Influential Sci-Fi, Horror Author Richard Matheson Dies At Age 87

Author Richard Matheson, whose work in the science fiction and horror genres left an indelible mark on pop culture, passed away Monday at age 87.

According to publisher Tor/Forge, the announcement came from Matheson’s daughter Ali Marie Matheson (via author John Shirley) in a private Facebook post:

“My beloved father passed away yesterday at home surrounded by the people and things he loved…he was funny, brilliant, loving, generous, kind, creative, and the most wonderful father ever…I miss you and love you forever Pop and I know you are now happy and healthy in a beautiful place full of love and joy you always knew was there…”

Born in Allendale, N.J., in 1926 and raised in Brooklyn, N.Y., Matheson is best known for his works “I Am Legend,” “What Dreams May Come,” “The Shrinking Man” and the short story “Duel,” as well as writing for “Star Trek” and “The Twilight Zone.”

Matheson’s first published story “Born of Man and Woman,” appeared in “The Magazine of Fantasy and Science Fiction” in 1950. And over the course of six decades, his writing had big ideas and high concepts, but the Science Fiction Hall of Fame inductee (and Lifetime Achievement honoree from both the Bram Stoker and World Fantasy Awards) imbued his work with humanity. Not surprisingly, that work became rich material for the Hollywood machine.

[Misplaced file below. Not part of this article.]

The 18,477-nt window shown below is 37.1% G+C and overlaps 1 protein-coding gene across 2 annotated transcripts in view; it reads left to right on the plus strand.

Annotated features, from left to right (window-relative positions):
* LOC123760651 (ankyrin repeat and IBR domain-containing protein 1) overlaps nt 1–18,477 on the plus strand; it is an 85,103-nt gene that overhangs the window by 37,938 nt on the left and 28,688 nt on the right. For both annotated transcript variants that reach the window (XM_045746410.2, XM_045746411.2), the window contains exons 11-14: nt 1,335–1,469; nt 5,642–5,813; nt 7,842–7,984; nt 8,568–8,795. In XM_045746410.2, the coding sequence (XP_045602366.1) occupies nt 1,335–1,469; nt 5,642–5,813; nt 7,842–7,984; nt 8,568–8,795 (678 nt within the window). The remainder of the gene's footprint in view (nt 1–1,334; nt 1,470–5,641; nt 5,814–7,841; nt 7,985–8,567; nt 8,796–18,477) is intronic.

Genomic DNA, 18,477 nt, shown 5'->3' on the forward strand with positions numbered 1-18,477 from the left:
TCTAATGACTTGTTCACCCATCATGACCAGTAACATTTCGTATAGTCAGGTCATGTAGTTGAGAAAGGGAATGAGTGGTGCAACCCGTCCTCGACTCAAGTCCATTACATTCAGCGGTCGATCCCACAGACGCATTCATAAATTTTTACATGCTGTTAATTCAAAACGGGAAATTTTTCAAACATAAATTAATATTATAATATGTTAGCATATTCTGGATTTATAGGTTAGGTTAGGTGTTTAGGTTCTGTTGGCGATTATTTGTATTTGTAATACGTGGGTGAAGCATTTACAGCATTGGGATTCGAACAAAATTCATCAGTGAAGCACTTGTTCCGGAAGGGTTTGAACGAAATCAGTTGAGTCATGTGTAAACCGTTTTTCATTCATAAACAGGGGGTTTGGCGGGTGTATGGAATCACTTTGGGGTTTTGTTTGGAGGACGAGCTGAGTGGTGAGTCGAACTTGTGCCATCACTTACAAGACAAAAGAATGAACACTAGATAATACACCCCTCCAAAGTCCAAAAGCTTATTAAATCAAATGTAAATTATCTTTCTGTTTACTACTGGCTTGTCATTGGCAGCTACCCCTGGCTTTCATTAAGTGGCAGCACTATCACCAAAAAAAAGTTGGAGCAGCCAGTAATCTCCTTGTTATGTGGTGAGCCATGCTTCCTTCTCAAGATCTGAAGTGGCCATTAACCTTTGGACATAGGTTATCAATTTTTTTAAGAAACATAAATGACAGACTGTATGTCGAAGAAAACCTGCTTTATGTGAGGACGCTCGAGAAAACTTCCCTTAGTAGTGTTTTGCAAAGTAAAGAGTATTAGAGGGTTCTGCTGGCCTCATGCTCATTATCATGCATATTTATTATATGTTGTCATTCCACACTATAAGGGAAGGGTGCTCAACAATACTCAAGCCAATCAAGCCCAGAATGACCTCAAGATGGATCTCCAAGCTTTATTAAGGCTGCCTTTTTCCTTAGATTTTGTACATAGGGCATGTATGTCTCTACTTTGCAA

In addition to “I Am Legend,” which was adapted four times into films – and was borrowed from in George A. Romero’s “Night of the Living Dead” – “The Legend of Hell House,” “The Incredible Shrinking Man,” “Real Steel,” “Stir of Echoes,” “The Box,” “Somewhere in Time,” “What Dreams May Come” and “Duel” were all based on Matheson’s material. He also wrote 14 episodes of Rod Serling’s “The Twilight Zone,” including “Nightmare at 20,000 Feet,” which starred William Shatner. Matheson wrote again for Shatner, but this time on the “Star Trek” episode “The Enemy Within.” His work was additionally adapted for Serling’s “Night Gallery” and he wrote two TV movies for “The Night Stalker” before it became “Kolchak: The Night Stalker” series.

Richard Matheson heavily influenced Stephen King,“The X-Files” creator Chris Carter and, of course, George A. Romero. Following news of his death, creators such as Edgar Wright, Joe Hill, Seth Grahame-Smith, Steve Niles and more took to Twitter to offer tributes to the late author:

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